HC Deb 14 June 1955 vol 542 cc419-20
41. Dr. King

asked the Chancellor of the Exchequer what steps he proposes to take to implement the resolution of the House of 19th March, 1954, to combat the rise in the cost of living.

Mr. R. A. Butler

Since the House passed the resolution to which the hon. Member refers, the real value of retirement pensions and other national insurance benefits has been considerably increased. It is the constant concern of the Government to safeguard that value, but positive reductions in the cost of living must come from reductions of costs and from increases in productivity.

Dr. King

With all respect to the Chancellor of the Exchequer, may I ask whether he is aware that he has missed the point of the Question, which referred not to those whose pensions have increased but to those people living on fixed incomes, who do not benefit from any tax concession, wage increase or profit increase, but to whom the only way of giving aid is to reduce the cost of living? Since the Government's policy for the last three and a half years has failed, is it not time that they had a new policy to reduce the cost of living?

Mr. Butler

The country seems to find our policy eminently satisfactory.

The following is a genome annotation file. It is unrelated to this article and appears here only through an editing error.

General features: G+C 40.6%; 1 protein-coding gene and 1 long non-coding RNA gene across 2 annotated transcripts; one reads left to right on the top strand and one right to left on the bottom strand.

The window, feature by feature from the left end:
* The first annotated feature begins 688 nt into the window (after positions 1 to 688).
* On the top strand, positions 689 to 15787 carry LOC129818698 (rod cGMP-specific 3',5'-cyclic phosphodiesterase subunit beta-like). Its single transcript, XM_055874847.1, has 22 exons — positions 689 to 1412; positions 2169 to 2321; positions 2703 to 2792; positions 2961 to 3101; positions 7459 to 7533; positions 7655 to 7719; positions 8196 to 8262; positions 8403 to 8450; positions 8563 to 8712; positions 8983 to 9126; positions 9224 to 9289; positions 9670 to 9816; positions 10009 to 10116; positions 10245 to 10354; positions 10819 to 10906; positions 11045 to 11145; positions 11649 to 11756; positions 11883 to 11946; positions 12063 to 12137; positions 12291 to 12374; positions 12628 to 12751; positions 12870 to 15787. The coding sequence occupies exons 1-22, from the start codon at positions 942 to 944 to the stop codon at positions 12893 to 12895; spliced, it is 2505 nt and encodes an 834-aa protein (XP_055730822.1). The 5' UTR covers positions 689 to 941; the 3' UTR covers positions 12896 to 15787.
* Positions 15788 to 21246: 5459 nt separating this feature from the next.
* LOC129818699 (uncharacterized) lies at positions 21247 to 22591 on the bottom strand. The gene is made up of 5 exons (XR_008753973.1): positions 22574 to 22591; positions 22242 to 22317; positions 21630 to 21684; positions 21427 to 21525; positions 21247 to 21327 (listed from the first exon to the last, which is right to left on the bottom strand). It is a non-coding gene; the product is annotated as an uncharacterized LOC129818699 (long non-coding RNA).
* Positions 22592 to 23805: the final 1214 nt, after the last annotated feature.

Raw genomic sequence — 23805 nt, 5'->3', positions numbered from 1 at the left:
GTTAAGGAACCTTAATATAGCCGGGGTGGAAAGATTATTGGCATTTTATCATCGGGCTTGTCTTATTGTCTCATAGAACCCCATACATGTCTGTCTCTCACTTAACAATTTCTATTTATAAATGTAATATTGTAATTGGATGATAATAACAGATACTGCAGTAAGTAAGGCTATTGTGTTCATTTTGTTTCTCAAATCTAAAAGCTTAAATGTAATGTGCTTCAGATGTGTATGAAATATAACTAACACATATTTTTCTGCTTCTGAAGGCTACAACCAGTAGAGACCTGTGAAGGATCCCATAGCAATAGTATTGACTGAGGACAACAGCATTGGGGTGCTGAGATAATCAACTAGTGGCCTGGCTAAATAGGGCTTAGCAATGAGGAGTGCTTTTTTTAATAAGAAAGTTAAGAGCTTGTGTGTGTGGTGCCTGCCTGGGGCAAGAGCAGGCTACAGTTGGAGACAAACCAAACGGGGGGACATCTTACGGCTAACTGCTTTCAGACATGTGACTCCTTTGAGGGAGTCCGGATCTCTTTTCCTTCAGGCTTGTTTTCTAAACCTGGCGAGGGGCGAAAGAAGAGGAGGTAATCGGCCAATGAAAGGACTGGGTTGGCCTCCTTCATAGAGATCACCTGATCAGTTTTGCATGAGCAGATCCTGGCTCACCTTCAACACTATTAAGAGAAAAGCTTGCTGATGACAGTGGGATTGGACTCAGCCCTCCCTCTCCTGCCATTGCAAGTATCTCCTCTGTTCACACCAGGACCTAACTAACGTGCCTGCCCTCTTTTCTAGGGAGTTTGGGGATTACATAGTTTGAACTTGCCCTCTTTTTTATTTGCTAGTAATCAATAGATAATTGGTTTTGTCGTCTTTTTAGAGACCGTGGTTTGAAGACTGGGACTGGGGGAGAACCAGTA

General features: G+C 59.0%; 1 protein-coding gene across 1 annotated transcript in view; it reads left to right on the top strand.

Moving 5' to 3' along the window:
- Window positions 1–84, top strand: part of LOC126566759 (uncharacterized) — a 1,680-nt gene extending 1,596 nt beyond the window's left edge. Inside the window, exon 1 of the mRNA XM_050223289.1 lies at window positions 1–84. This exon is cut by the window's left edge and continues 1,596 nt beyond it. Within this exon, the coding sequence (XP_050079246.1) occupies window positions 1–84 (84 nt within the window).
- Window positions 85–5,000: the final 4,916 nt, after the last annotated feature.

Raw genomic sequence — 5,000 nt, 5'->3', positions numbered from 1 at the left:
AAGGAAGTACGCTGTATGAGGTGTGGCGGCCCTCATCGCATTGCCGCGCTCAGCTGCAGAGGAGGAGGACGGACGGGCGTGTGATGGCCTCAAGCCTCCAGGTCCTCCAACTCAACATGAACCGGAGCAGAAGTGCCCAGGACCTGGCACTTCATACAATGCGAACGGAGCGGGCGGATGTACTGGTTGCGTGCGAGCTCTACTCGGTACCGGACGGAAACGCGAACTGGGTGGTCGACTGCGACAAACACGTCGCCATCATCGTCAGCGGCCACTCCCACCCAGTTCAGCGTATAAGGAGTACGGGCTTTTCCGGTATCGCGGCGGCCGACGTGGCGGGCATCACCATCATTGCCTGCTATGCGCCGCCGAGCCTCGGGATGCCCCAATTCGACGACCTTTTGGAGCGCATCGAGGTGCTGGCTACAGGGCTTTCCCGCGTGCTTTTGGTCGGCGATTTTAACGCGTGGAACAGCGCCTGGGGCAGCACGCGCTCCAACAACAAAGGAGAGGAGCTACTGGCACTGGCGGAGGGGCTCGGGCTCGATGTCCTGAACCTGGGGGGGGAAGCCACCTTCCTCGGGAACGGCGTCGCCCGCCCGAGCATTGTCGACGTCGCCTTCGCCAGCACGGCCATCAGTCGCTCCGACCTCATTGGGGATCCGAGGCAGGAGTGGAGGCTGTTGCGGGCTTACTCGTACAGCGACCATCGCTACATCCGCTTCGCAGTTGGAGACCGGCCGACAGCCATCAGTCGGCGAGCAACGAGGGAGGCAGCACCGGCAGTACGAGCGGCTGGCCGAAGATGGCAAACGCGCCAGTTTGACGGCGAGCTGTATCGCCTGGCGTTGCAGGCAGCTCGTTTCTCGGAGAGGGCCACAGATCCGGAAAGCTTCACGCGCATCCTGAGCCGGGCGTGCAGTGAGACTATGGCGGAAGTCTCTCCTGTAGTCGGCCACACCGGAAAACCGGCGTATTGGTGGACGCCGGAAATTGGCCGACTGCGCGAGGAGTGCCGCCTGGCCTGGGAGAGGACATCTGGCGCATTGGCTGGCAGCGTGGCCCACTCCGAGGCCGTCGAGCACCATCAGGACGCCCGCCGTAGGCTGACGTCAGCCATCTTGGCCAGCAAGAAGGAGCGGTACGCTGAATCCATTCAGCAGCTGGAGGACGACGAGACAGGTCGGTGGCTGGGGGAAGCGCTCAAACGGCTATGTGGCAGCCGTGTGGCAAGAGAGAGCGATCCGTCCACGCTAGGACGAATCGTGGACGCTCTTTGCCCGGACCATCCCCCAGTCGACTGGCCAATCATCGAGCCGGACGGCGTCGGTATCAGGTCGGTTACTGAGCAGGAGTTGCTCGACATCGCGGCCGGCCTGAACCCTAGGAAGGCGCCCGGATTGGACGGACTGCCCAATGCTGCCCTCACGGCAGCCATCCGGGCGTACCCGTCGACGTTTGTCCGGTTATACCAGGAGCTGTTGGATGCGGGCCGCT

Mr. J. T. Price

If the right hon. Gentleman makes these wide claims for his policy with regard to the cost of living, will he please explain to the House why he gave permission last week to the Court of Governors of the Bank of England to increase the fiduciary issue by £50 million, setting the printing presses to work at double speed?

Mr. Butler

I think it would be much better if such an important Question were put on the Paper. It would be unfortunate if the country were to derive any impression of abnormality from any seasonal increase in the fiduciary issue, for which similar examples can be shown in previous years.

Mr. Gaitskell

I understood the Chancellor to say that any hope of a reduction in prices must depend on a fall in costs. Can the Chancellor say whether he honestly thinks that in the present inflationary situation such a fall in costs is in the least likely?

Mr. Butler

I said that it should come from a reduction in costs and an increase in productivity. I would not accept that the situation is unduly inflationary. There are trends, however, which it is the policy of the Government to combat and which the Government's policy is so far having success in combating.

Mr. H. Wilson

Since the index of world prices shows a fall of 20 per cent. compared with a period of exactly 12 months ago, will he say whether that is the fall in costs that he is looking for and when we can expect to see that fall in prices passed on to the prices of goods in the shops?

Mr. Butler

I think I should need notice of any particular question. I could not give an accurate answer if I did not have notice of that question.

Mr. C. Williams

Did my right hon. Friend read a very interesting article by one of the Scottish Lady Members in "The Star" two nights ago, in which she said that this line of argument had failed completely at the Election?